Sometimes, it takes being deprived of something to make you truly appreciate it. Running is a gift. A privilege. I felt that I’d always valued this ability. But, to be suddenly told that I’m not allowed to run, not allowed to partake in an activity that brings me happiness, mental clarity, and most of all, sanity? The world better watch out. It gave me an entirely new perspective. I’ve only been a real runner for 20 months, but it has become such a defining feature of myself. “Hello, I’m Jessica. I’m a runner, an amateur photographer and a lover of teeth.” To have to add a caveat to the first on that list was painful (pun intended.)

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Yes, my house has stayed incredibly clean. I’ve found myself getting anxious and irritable when Sunday rolls around and I’m not heading out on the trails for a long run. I see runners on the road and find myself thinking murderous thoughts that would surely get me in trouble if I verbalized them. Those runners didn’t deserve my negative attitude.  I was (am) surely just jealous. Side effects of not running: mood swings, irritability, insomnia, guilt, crying, irrational behavior, excessive caloric intake to expenditure ratio…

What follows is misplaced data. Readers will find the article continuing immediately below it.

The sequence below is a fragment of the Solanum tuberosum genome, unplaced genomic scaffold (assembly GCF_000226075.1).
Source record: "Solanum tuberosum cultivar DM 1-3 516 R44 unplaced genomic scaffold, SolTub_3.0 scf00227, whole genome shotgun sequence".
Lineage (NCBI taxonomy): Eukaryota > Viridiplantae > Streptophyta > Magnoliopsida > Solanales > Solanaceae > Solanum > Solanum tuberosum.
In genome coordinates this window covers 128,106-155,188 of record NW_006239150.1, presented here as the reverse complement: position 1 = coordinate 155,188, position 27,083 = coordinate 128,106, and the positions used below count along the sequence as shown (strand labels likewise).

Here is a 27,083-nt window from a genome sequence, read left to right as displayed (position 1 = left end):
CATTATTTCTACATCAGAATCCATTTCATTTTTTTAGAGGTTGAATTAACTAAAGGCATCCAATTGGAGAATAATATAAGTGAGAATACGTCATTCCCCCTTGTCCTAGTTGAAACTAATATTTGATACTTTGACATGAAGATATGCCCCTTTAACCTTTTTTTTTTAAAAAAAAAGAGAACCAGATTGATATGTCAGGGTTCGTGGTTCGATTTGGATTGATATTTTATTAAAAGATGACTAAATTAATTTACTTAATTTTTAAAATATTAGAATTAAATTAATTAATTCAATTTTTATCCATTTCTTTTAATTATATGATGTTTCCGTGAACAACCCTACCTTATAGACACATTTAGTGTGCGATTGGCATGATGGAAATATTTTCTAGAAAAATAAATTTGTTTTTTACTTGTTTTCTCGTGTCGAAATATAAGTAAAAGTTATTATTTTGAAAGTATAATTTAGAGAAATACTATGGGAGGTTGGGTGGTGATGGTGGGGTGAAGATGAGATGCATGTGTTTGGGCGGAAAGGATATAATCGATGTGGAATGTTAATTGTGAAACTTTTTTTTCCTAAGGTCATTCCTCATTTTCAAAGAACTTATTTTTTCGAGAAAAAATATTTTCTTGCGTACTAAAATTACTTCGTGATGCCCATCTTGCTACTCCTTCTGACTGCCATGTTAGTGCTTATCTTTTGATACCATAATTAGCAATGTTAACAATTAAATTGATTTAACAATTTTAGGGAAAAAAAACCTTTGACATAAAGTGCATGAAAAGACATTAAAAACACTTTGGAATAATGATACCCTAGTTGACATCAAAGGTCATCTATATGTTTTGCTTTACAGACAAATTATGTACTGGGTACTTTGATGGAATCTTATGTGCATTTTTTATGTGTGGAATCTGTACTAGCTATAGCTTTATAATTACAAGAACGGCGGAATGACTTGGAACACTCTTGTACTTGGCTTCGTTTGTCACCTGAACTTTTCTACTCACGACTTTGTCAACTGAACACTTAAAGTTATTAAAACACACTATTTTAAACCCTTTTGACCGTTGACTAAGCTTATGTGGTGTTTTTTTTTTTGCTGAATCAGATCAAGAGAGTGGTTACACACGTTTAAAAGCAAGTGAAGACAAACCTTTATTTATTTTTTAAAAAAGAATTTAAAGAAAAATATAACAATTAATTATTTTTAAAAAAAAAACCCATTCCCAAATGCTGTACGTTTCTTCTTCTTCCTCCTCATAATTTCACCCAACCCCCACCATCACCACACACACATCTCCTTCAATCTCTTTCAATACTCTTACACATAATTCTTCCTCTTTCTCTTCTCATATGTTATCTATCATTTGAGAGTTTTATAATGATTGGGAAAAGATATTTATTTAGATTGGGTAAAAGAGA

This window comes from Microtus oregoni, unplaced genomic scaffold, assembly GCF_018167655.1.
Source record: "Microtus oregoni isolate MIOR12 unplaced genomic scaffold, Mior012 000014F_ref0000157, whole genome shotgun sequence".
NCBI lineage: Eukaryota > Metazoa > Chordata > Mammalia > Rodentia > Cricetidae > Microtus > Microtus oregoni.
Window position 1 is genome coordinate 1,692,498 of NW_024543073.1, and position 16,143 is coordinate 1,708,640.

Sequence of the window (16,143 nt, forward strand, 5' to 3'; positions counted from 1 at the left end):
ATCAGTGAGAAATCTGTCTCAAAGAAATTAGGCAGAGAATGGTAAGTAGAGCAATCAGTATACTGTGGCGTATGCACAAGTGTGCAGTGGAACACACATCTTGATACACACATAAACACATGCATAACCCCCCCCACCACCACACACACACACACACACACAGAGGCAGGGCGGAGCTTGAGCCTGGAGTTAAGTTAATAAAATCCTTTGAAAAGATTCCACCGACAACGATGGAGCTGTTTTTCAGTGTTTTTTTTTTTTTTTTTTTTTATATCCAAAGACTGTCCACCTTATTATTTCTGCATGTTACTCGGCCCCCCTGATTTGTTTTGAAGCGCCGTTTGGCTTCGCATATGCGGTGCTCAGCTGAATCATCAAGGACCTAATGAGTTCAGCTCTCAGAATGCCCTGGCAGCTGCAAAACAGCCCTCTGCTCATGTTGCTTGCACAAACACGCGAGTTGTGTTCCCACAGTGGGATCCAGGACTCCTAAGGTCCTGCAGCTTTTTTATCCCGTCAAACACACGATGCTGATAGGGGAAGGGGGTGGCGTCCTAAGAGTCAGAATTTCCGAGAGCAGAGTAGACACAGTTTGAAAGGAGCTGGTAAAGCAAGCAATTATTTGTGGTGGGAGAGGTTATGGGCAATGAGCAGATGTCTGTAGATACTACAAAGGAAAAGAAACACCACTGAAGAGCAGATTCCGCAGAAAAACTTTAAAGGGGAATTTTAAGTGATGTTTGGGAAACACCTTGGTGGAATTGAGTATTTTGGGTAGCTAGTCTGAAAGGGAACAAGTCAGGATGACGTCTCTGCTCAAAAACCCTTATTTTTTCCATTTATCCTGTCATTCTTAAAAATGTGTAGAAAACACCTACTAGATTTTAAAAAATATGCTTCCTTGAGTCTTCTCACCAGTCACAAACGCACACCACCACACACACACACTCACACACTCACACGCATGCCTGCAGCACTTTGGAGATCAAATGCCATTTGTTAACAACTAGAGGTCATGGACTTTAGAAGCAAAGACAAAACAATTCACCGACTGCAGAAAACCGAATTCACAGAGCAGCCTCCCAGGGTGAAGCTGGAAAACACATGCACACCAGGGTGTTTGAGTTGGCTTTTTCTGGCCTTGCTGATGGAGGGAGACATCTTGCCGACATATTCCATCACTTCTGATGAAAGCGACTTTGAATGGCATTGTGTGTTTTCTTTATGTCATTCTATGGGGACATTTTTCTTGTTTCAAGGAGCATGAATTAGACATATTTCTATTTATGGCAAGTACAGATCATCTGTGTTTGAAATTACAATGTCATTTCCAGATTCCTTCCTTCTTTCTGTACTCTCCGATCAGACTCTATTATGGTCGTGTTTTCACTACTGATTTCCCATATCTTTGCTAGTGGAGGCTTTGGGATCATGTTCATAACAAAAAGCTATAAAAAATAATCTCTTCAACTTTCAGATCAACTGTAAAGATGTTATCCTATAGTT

A reality check was needed. I’ve found new activities to occupy my time. Sexy Boot and I have gone on some adventures. We hiked Munra Point in the Columbia River Gorge. This is a view at the top of the hike, facing west.

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It was a beautiful and steep climb that was absolutely enjoyed. The day was warm and none too windy. The hike was 7.5 miles round trip. The only downside of the hike was that the first portion of it, you walk pretty much parallel to the freeway. Once you pass Moffet Creek though, you begin steadily climbing and leaving the road noise behind.

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This is facing south, looking down Tanner Valley. I was perched rather precariously to even get this photo.

In addition to hiking (slowly, I might add), I was given the okay to start biking. This is an activity that Sexy Boot and I are not together for. I’ve been cycling over 100 miles a week to help in my pursuit of the mental clarity that running brings me. I’m also trying to take all of this extra time I have and start learning to properly cross train and strength train. My sister’s wedding is less than 3 months away. As her maid of honor, I can’t be the dumpy looking one of the group…right?!